These works, interpretations or articulations or deformations of the monochromes, “illustrate” Klein’s imageless paintings, explicating formal characteristics and ideas that might not have been obvious to his audience from the monochrome panels alone. The blue folding screen, for example, hints at the environmental nature of his paintings, as do dowels hung from the ceiling and painted ultramarine, which Klein called “blue rain.” A box on the floor, in proportions of five to four, holding loose ultramarine calls attention to the powdery surface of the blue paintings that were on view at Clert. A stack of four wall-mounted blue boxes inevitably reminds American viewers of Donald Judd’s later stack pieces. The front faces of the boxes, which Klein called “blue reliefs” (they were designated “sculpture” posthumously), are in his favorite proportions of five to four, and they also ape the monochrome panels by having curved corners. Their greatest dimension is their depth—a literal treatment of painting’s illusion of space, and a suggestion that deep space resides in the monochrome paintings. As opposed to his practice with his paintings, Klein himself hung the blue reliefs directly against the wall. Unfortunately the Klein estate has mounted the reliefs together on a Plexiglas backing, so they are fated to hover in front of the wall instead of hanging right up against it. A large horizontal ultramarine painting owned by the Klein estate appeared in the London show with an excellent new backing so that it can hang some inches in front of the wall, as Klein would have hung it. Perhaps at some point a hanging device for the blue reliefs will be provided that permits them to hang as Klein hung them originally.

Two omissions from the London show bothered me particularly. The first, in the vitrines at the entrance to the show, was not exactly an omission but rather a seriously bungled presentation of the brilliant little work with which Klein initiated his public career as an artist in 1954, Yves Peintures. This is a booklet of carefully captioned reproductions of monochrome paintings that there is no evidence Klein had actually painted. (Its existence is sometimes evoked to support the idea of Klein as an early conceptual artist.) A three-page preface of blank lines, “written” by Klein’s poet friend Claude Pascal, is followed by ten plate pages. On each of these a different-sized rectangle of one-color paper, probably commercially inked and printed, has been pasted, one to a page. Beneath each tip-in is a caption, printed on the backing paper. The first plate page, for example, is captioned “Yves” to the left and “à Londres, 1950 (195 x 97)" to the right; the tipped-in rectangle is robin’s-egg blue and measures 195 by 95 millimeters. In each case the measurement in the caption, which conventionally in reproductions of European paintings would stand for centimeters, conforms in millimeters to the size of the pasted paper. This raises at least two alternatives: that the cut papers are reproductions of large monochromes Klein had been painting since 1950 (which we know historically they are not) or that the paintings do not exist, and what you see is what is there—an original that presents itself as if it were a set of reproductions.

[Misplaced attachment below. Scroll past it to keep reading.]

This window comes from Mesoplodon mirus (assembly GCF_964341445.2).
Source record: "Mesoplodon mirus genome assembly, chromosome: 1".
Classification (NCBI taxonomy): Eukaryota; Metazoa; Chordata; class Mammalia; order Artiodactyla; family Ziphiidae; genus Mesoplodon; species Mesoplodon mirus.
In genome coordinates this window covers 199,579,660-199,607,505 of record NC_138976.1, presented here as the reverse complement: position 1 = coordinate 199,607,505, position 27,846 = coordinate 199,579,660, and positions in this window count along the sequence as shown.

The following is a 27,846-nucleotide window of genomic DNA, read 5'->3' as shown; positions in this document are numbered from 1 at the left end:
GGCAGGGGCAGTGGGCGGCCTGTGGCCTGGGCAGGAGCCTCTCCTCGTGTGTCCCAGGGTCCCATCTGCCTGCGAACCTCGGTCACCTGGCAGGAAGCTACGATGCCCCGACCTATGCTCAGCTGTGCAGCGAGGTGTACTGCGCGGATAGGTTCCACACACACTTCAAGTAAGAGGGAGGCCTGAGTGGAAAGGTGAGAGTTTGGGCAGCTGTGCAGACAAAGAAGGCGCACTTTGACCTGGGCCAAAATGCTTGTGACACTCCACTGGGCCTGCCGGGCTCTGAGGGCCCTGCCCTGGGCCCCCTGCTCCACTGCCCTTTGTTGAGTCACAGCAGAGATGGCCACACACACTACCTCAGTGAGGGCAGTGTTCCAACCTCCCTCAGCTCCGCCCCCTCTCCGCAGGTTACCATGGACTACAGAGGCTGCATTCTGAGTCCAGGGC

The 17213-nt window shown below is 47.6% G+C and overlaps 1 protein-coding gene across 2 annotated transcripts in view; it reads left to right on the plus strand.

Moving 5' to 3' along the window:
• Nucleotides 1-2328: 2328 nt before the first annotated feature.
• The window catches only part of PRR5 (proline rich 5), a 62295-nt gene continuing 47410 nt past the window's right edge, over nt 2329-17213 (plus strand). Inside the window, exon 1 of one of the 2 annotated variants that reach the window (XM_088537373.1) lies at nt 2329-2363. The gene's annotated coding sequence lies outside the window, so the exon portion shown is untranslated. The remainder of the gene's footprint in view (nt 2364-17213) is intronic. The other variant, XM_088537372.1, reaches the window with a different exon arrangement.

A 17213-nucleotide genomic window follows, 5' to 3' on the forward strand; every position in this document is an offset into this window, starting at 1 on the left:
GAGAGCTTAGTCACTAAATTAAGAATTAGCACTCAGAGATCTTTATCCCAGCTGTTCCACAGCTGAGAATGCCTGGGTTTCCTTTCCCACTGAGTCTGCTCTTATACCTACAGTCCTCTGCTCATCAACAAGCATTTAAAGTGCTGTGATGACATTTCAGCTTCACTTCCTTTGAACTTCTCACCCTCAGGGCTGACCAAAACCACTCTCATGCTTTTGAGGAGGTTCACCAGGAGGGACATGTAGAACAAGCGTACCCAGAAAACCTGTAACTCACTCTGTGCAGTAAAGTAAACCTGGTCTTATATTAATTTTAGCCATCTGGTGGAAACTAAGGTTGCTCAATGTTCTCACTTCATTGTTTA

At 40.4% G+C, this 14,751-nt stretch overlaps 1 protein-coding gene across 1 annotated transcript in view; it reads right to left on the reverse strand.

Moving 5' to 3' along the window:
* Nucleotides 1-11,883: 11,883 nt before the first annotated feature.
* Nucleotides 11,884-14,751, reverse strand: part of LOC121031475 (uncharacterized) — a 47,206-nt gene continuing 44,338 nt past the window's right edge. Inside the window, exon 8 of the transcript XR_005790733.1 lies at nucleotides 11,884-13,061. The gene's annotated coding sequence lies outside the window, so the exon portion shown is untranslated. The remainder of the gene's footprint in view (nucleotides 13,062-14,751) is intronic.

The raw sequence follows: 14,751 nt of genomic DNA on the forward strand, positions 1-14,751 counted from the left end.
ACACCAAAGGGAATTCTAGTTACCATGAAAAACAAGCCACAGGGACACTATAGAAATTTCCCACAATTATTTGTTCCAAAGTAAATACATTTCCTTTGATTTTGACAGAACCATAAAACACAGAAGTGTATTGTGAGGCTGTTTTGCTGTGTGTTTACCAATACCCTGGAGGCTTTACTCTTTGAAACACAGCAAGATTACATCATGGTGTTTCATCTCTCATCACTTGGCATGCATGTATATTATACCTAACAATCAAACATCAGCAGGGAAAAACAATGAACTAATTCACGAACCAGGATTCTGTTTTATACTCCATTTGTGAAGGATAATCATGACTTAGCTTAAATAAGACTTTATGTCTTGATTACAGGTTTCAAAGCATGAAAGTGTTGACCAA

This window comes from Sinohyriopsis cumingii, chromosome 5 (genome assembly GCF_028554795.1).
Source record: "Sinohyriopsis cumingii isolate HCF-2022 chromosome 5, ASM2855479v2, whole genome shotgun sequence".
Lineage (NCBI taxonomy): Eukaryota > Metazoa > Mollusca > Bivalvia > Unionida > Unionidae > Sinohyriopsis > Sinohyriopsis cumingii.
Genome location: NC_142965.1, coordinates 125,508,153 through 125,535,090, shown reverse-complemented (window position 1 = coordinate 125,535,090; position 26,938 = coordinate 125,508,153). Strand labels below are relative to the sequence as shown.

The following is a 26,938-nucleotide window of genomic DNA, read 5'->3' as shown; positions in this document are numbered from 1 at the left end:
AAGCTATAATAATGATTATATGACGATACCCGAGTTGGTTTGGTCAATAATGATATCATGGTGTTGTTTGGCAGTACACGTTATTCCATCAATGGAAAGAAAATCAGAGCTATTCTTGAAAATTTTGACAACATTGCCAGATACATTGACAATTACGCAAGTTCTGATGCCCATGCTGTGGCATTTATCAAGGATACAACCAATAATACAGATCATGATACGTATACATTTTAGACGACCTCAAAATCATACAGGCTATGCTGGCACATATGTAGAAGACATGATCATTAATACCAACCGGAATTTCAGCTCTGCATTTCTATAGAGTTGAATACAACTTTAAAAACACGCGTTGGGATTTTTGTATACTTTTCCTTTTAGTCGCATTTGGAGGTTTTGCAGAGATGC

The booklet Yves Peintures was shown in the 1982 Houston/New York/Paris Klein retrospective and is reproduced correctly in its catalogue (in which an essay of mine appears). But the booklet shown in London contained a jumble of different pages with captions that do not conform at all to the sizes of the pasted papers. It is clear from Stich’s catalogue that because raw materials exist in the Klein archive for a number of booklets that Klein never finished assembling—loose color plates, pages with different type styles, not to mention a version by a pseudonymous doppelgänger, Haguenault—she does not believe that there actually is such a thing as a correct version. Given that Yves Peintures is one of Klein’s wittiest and most complex works, this is lamentable.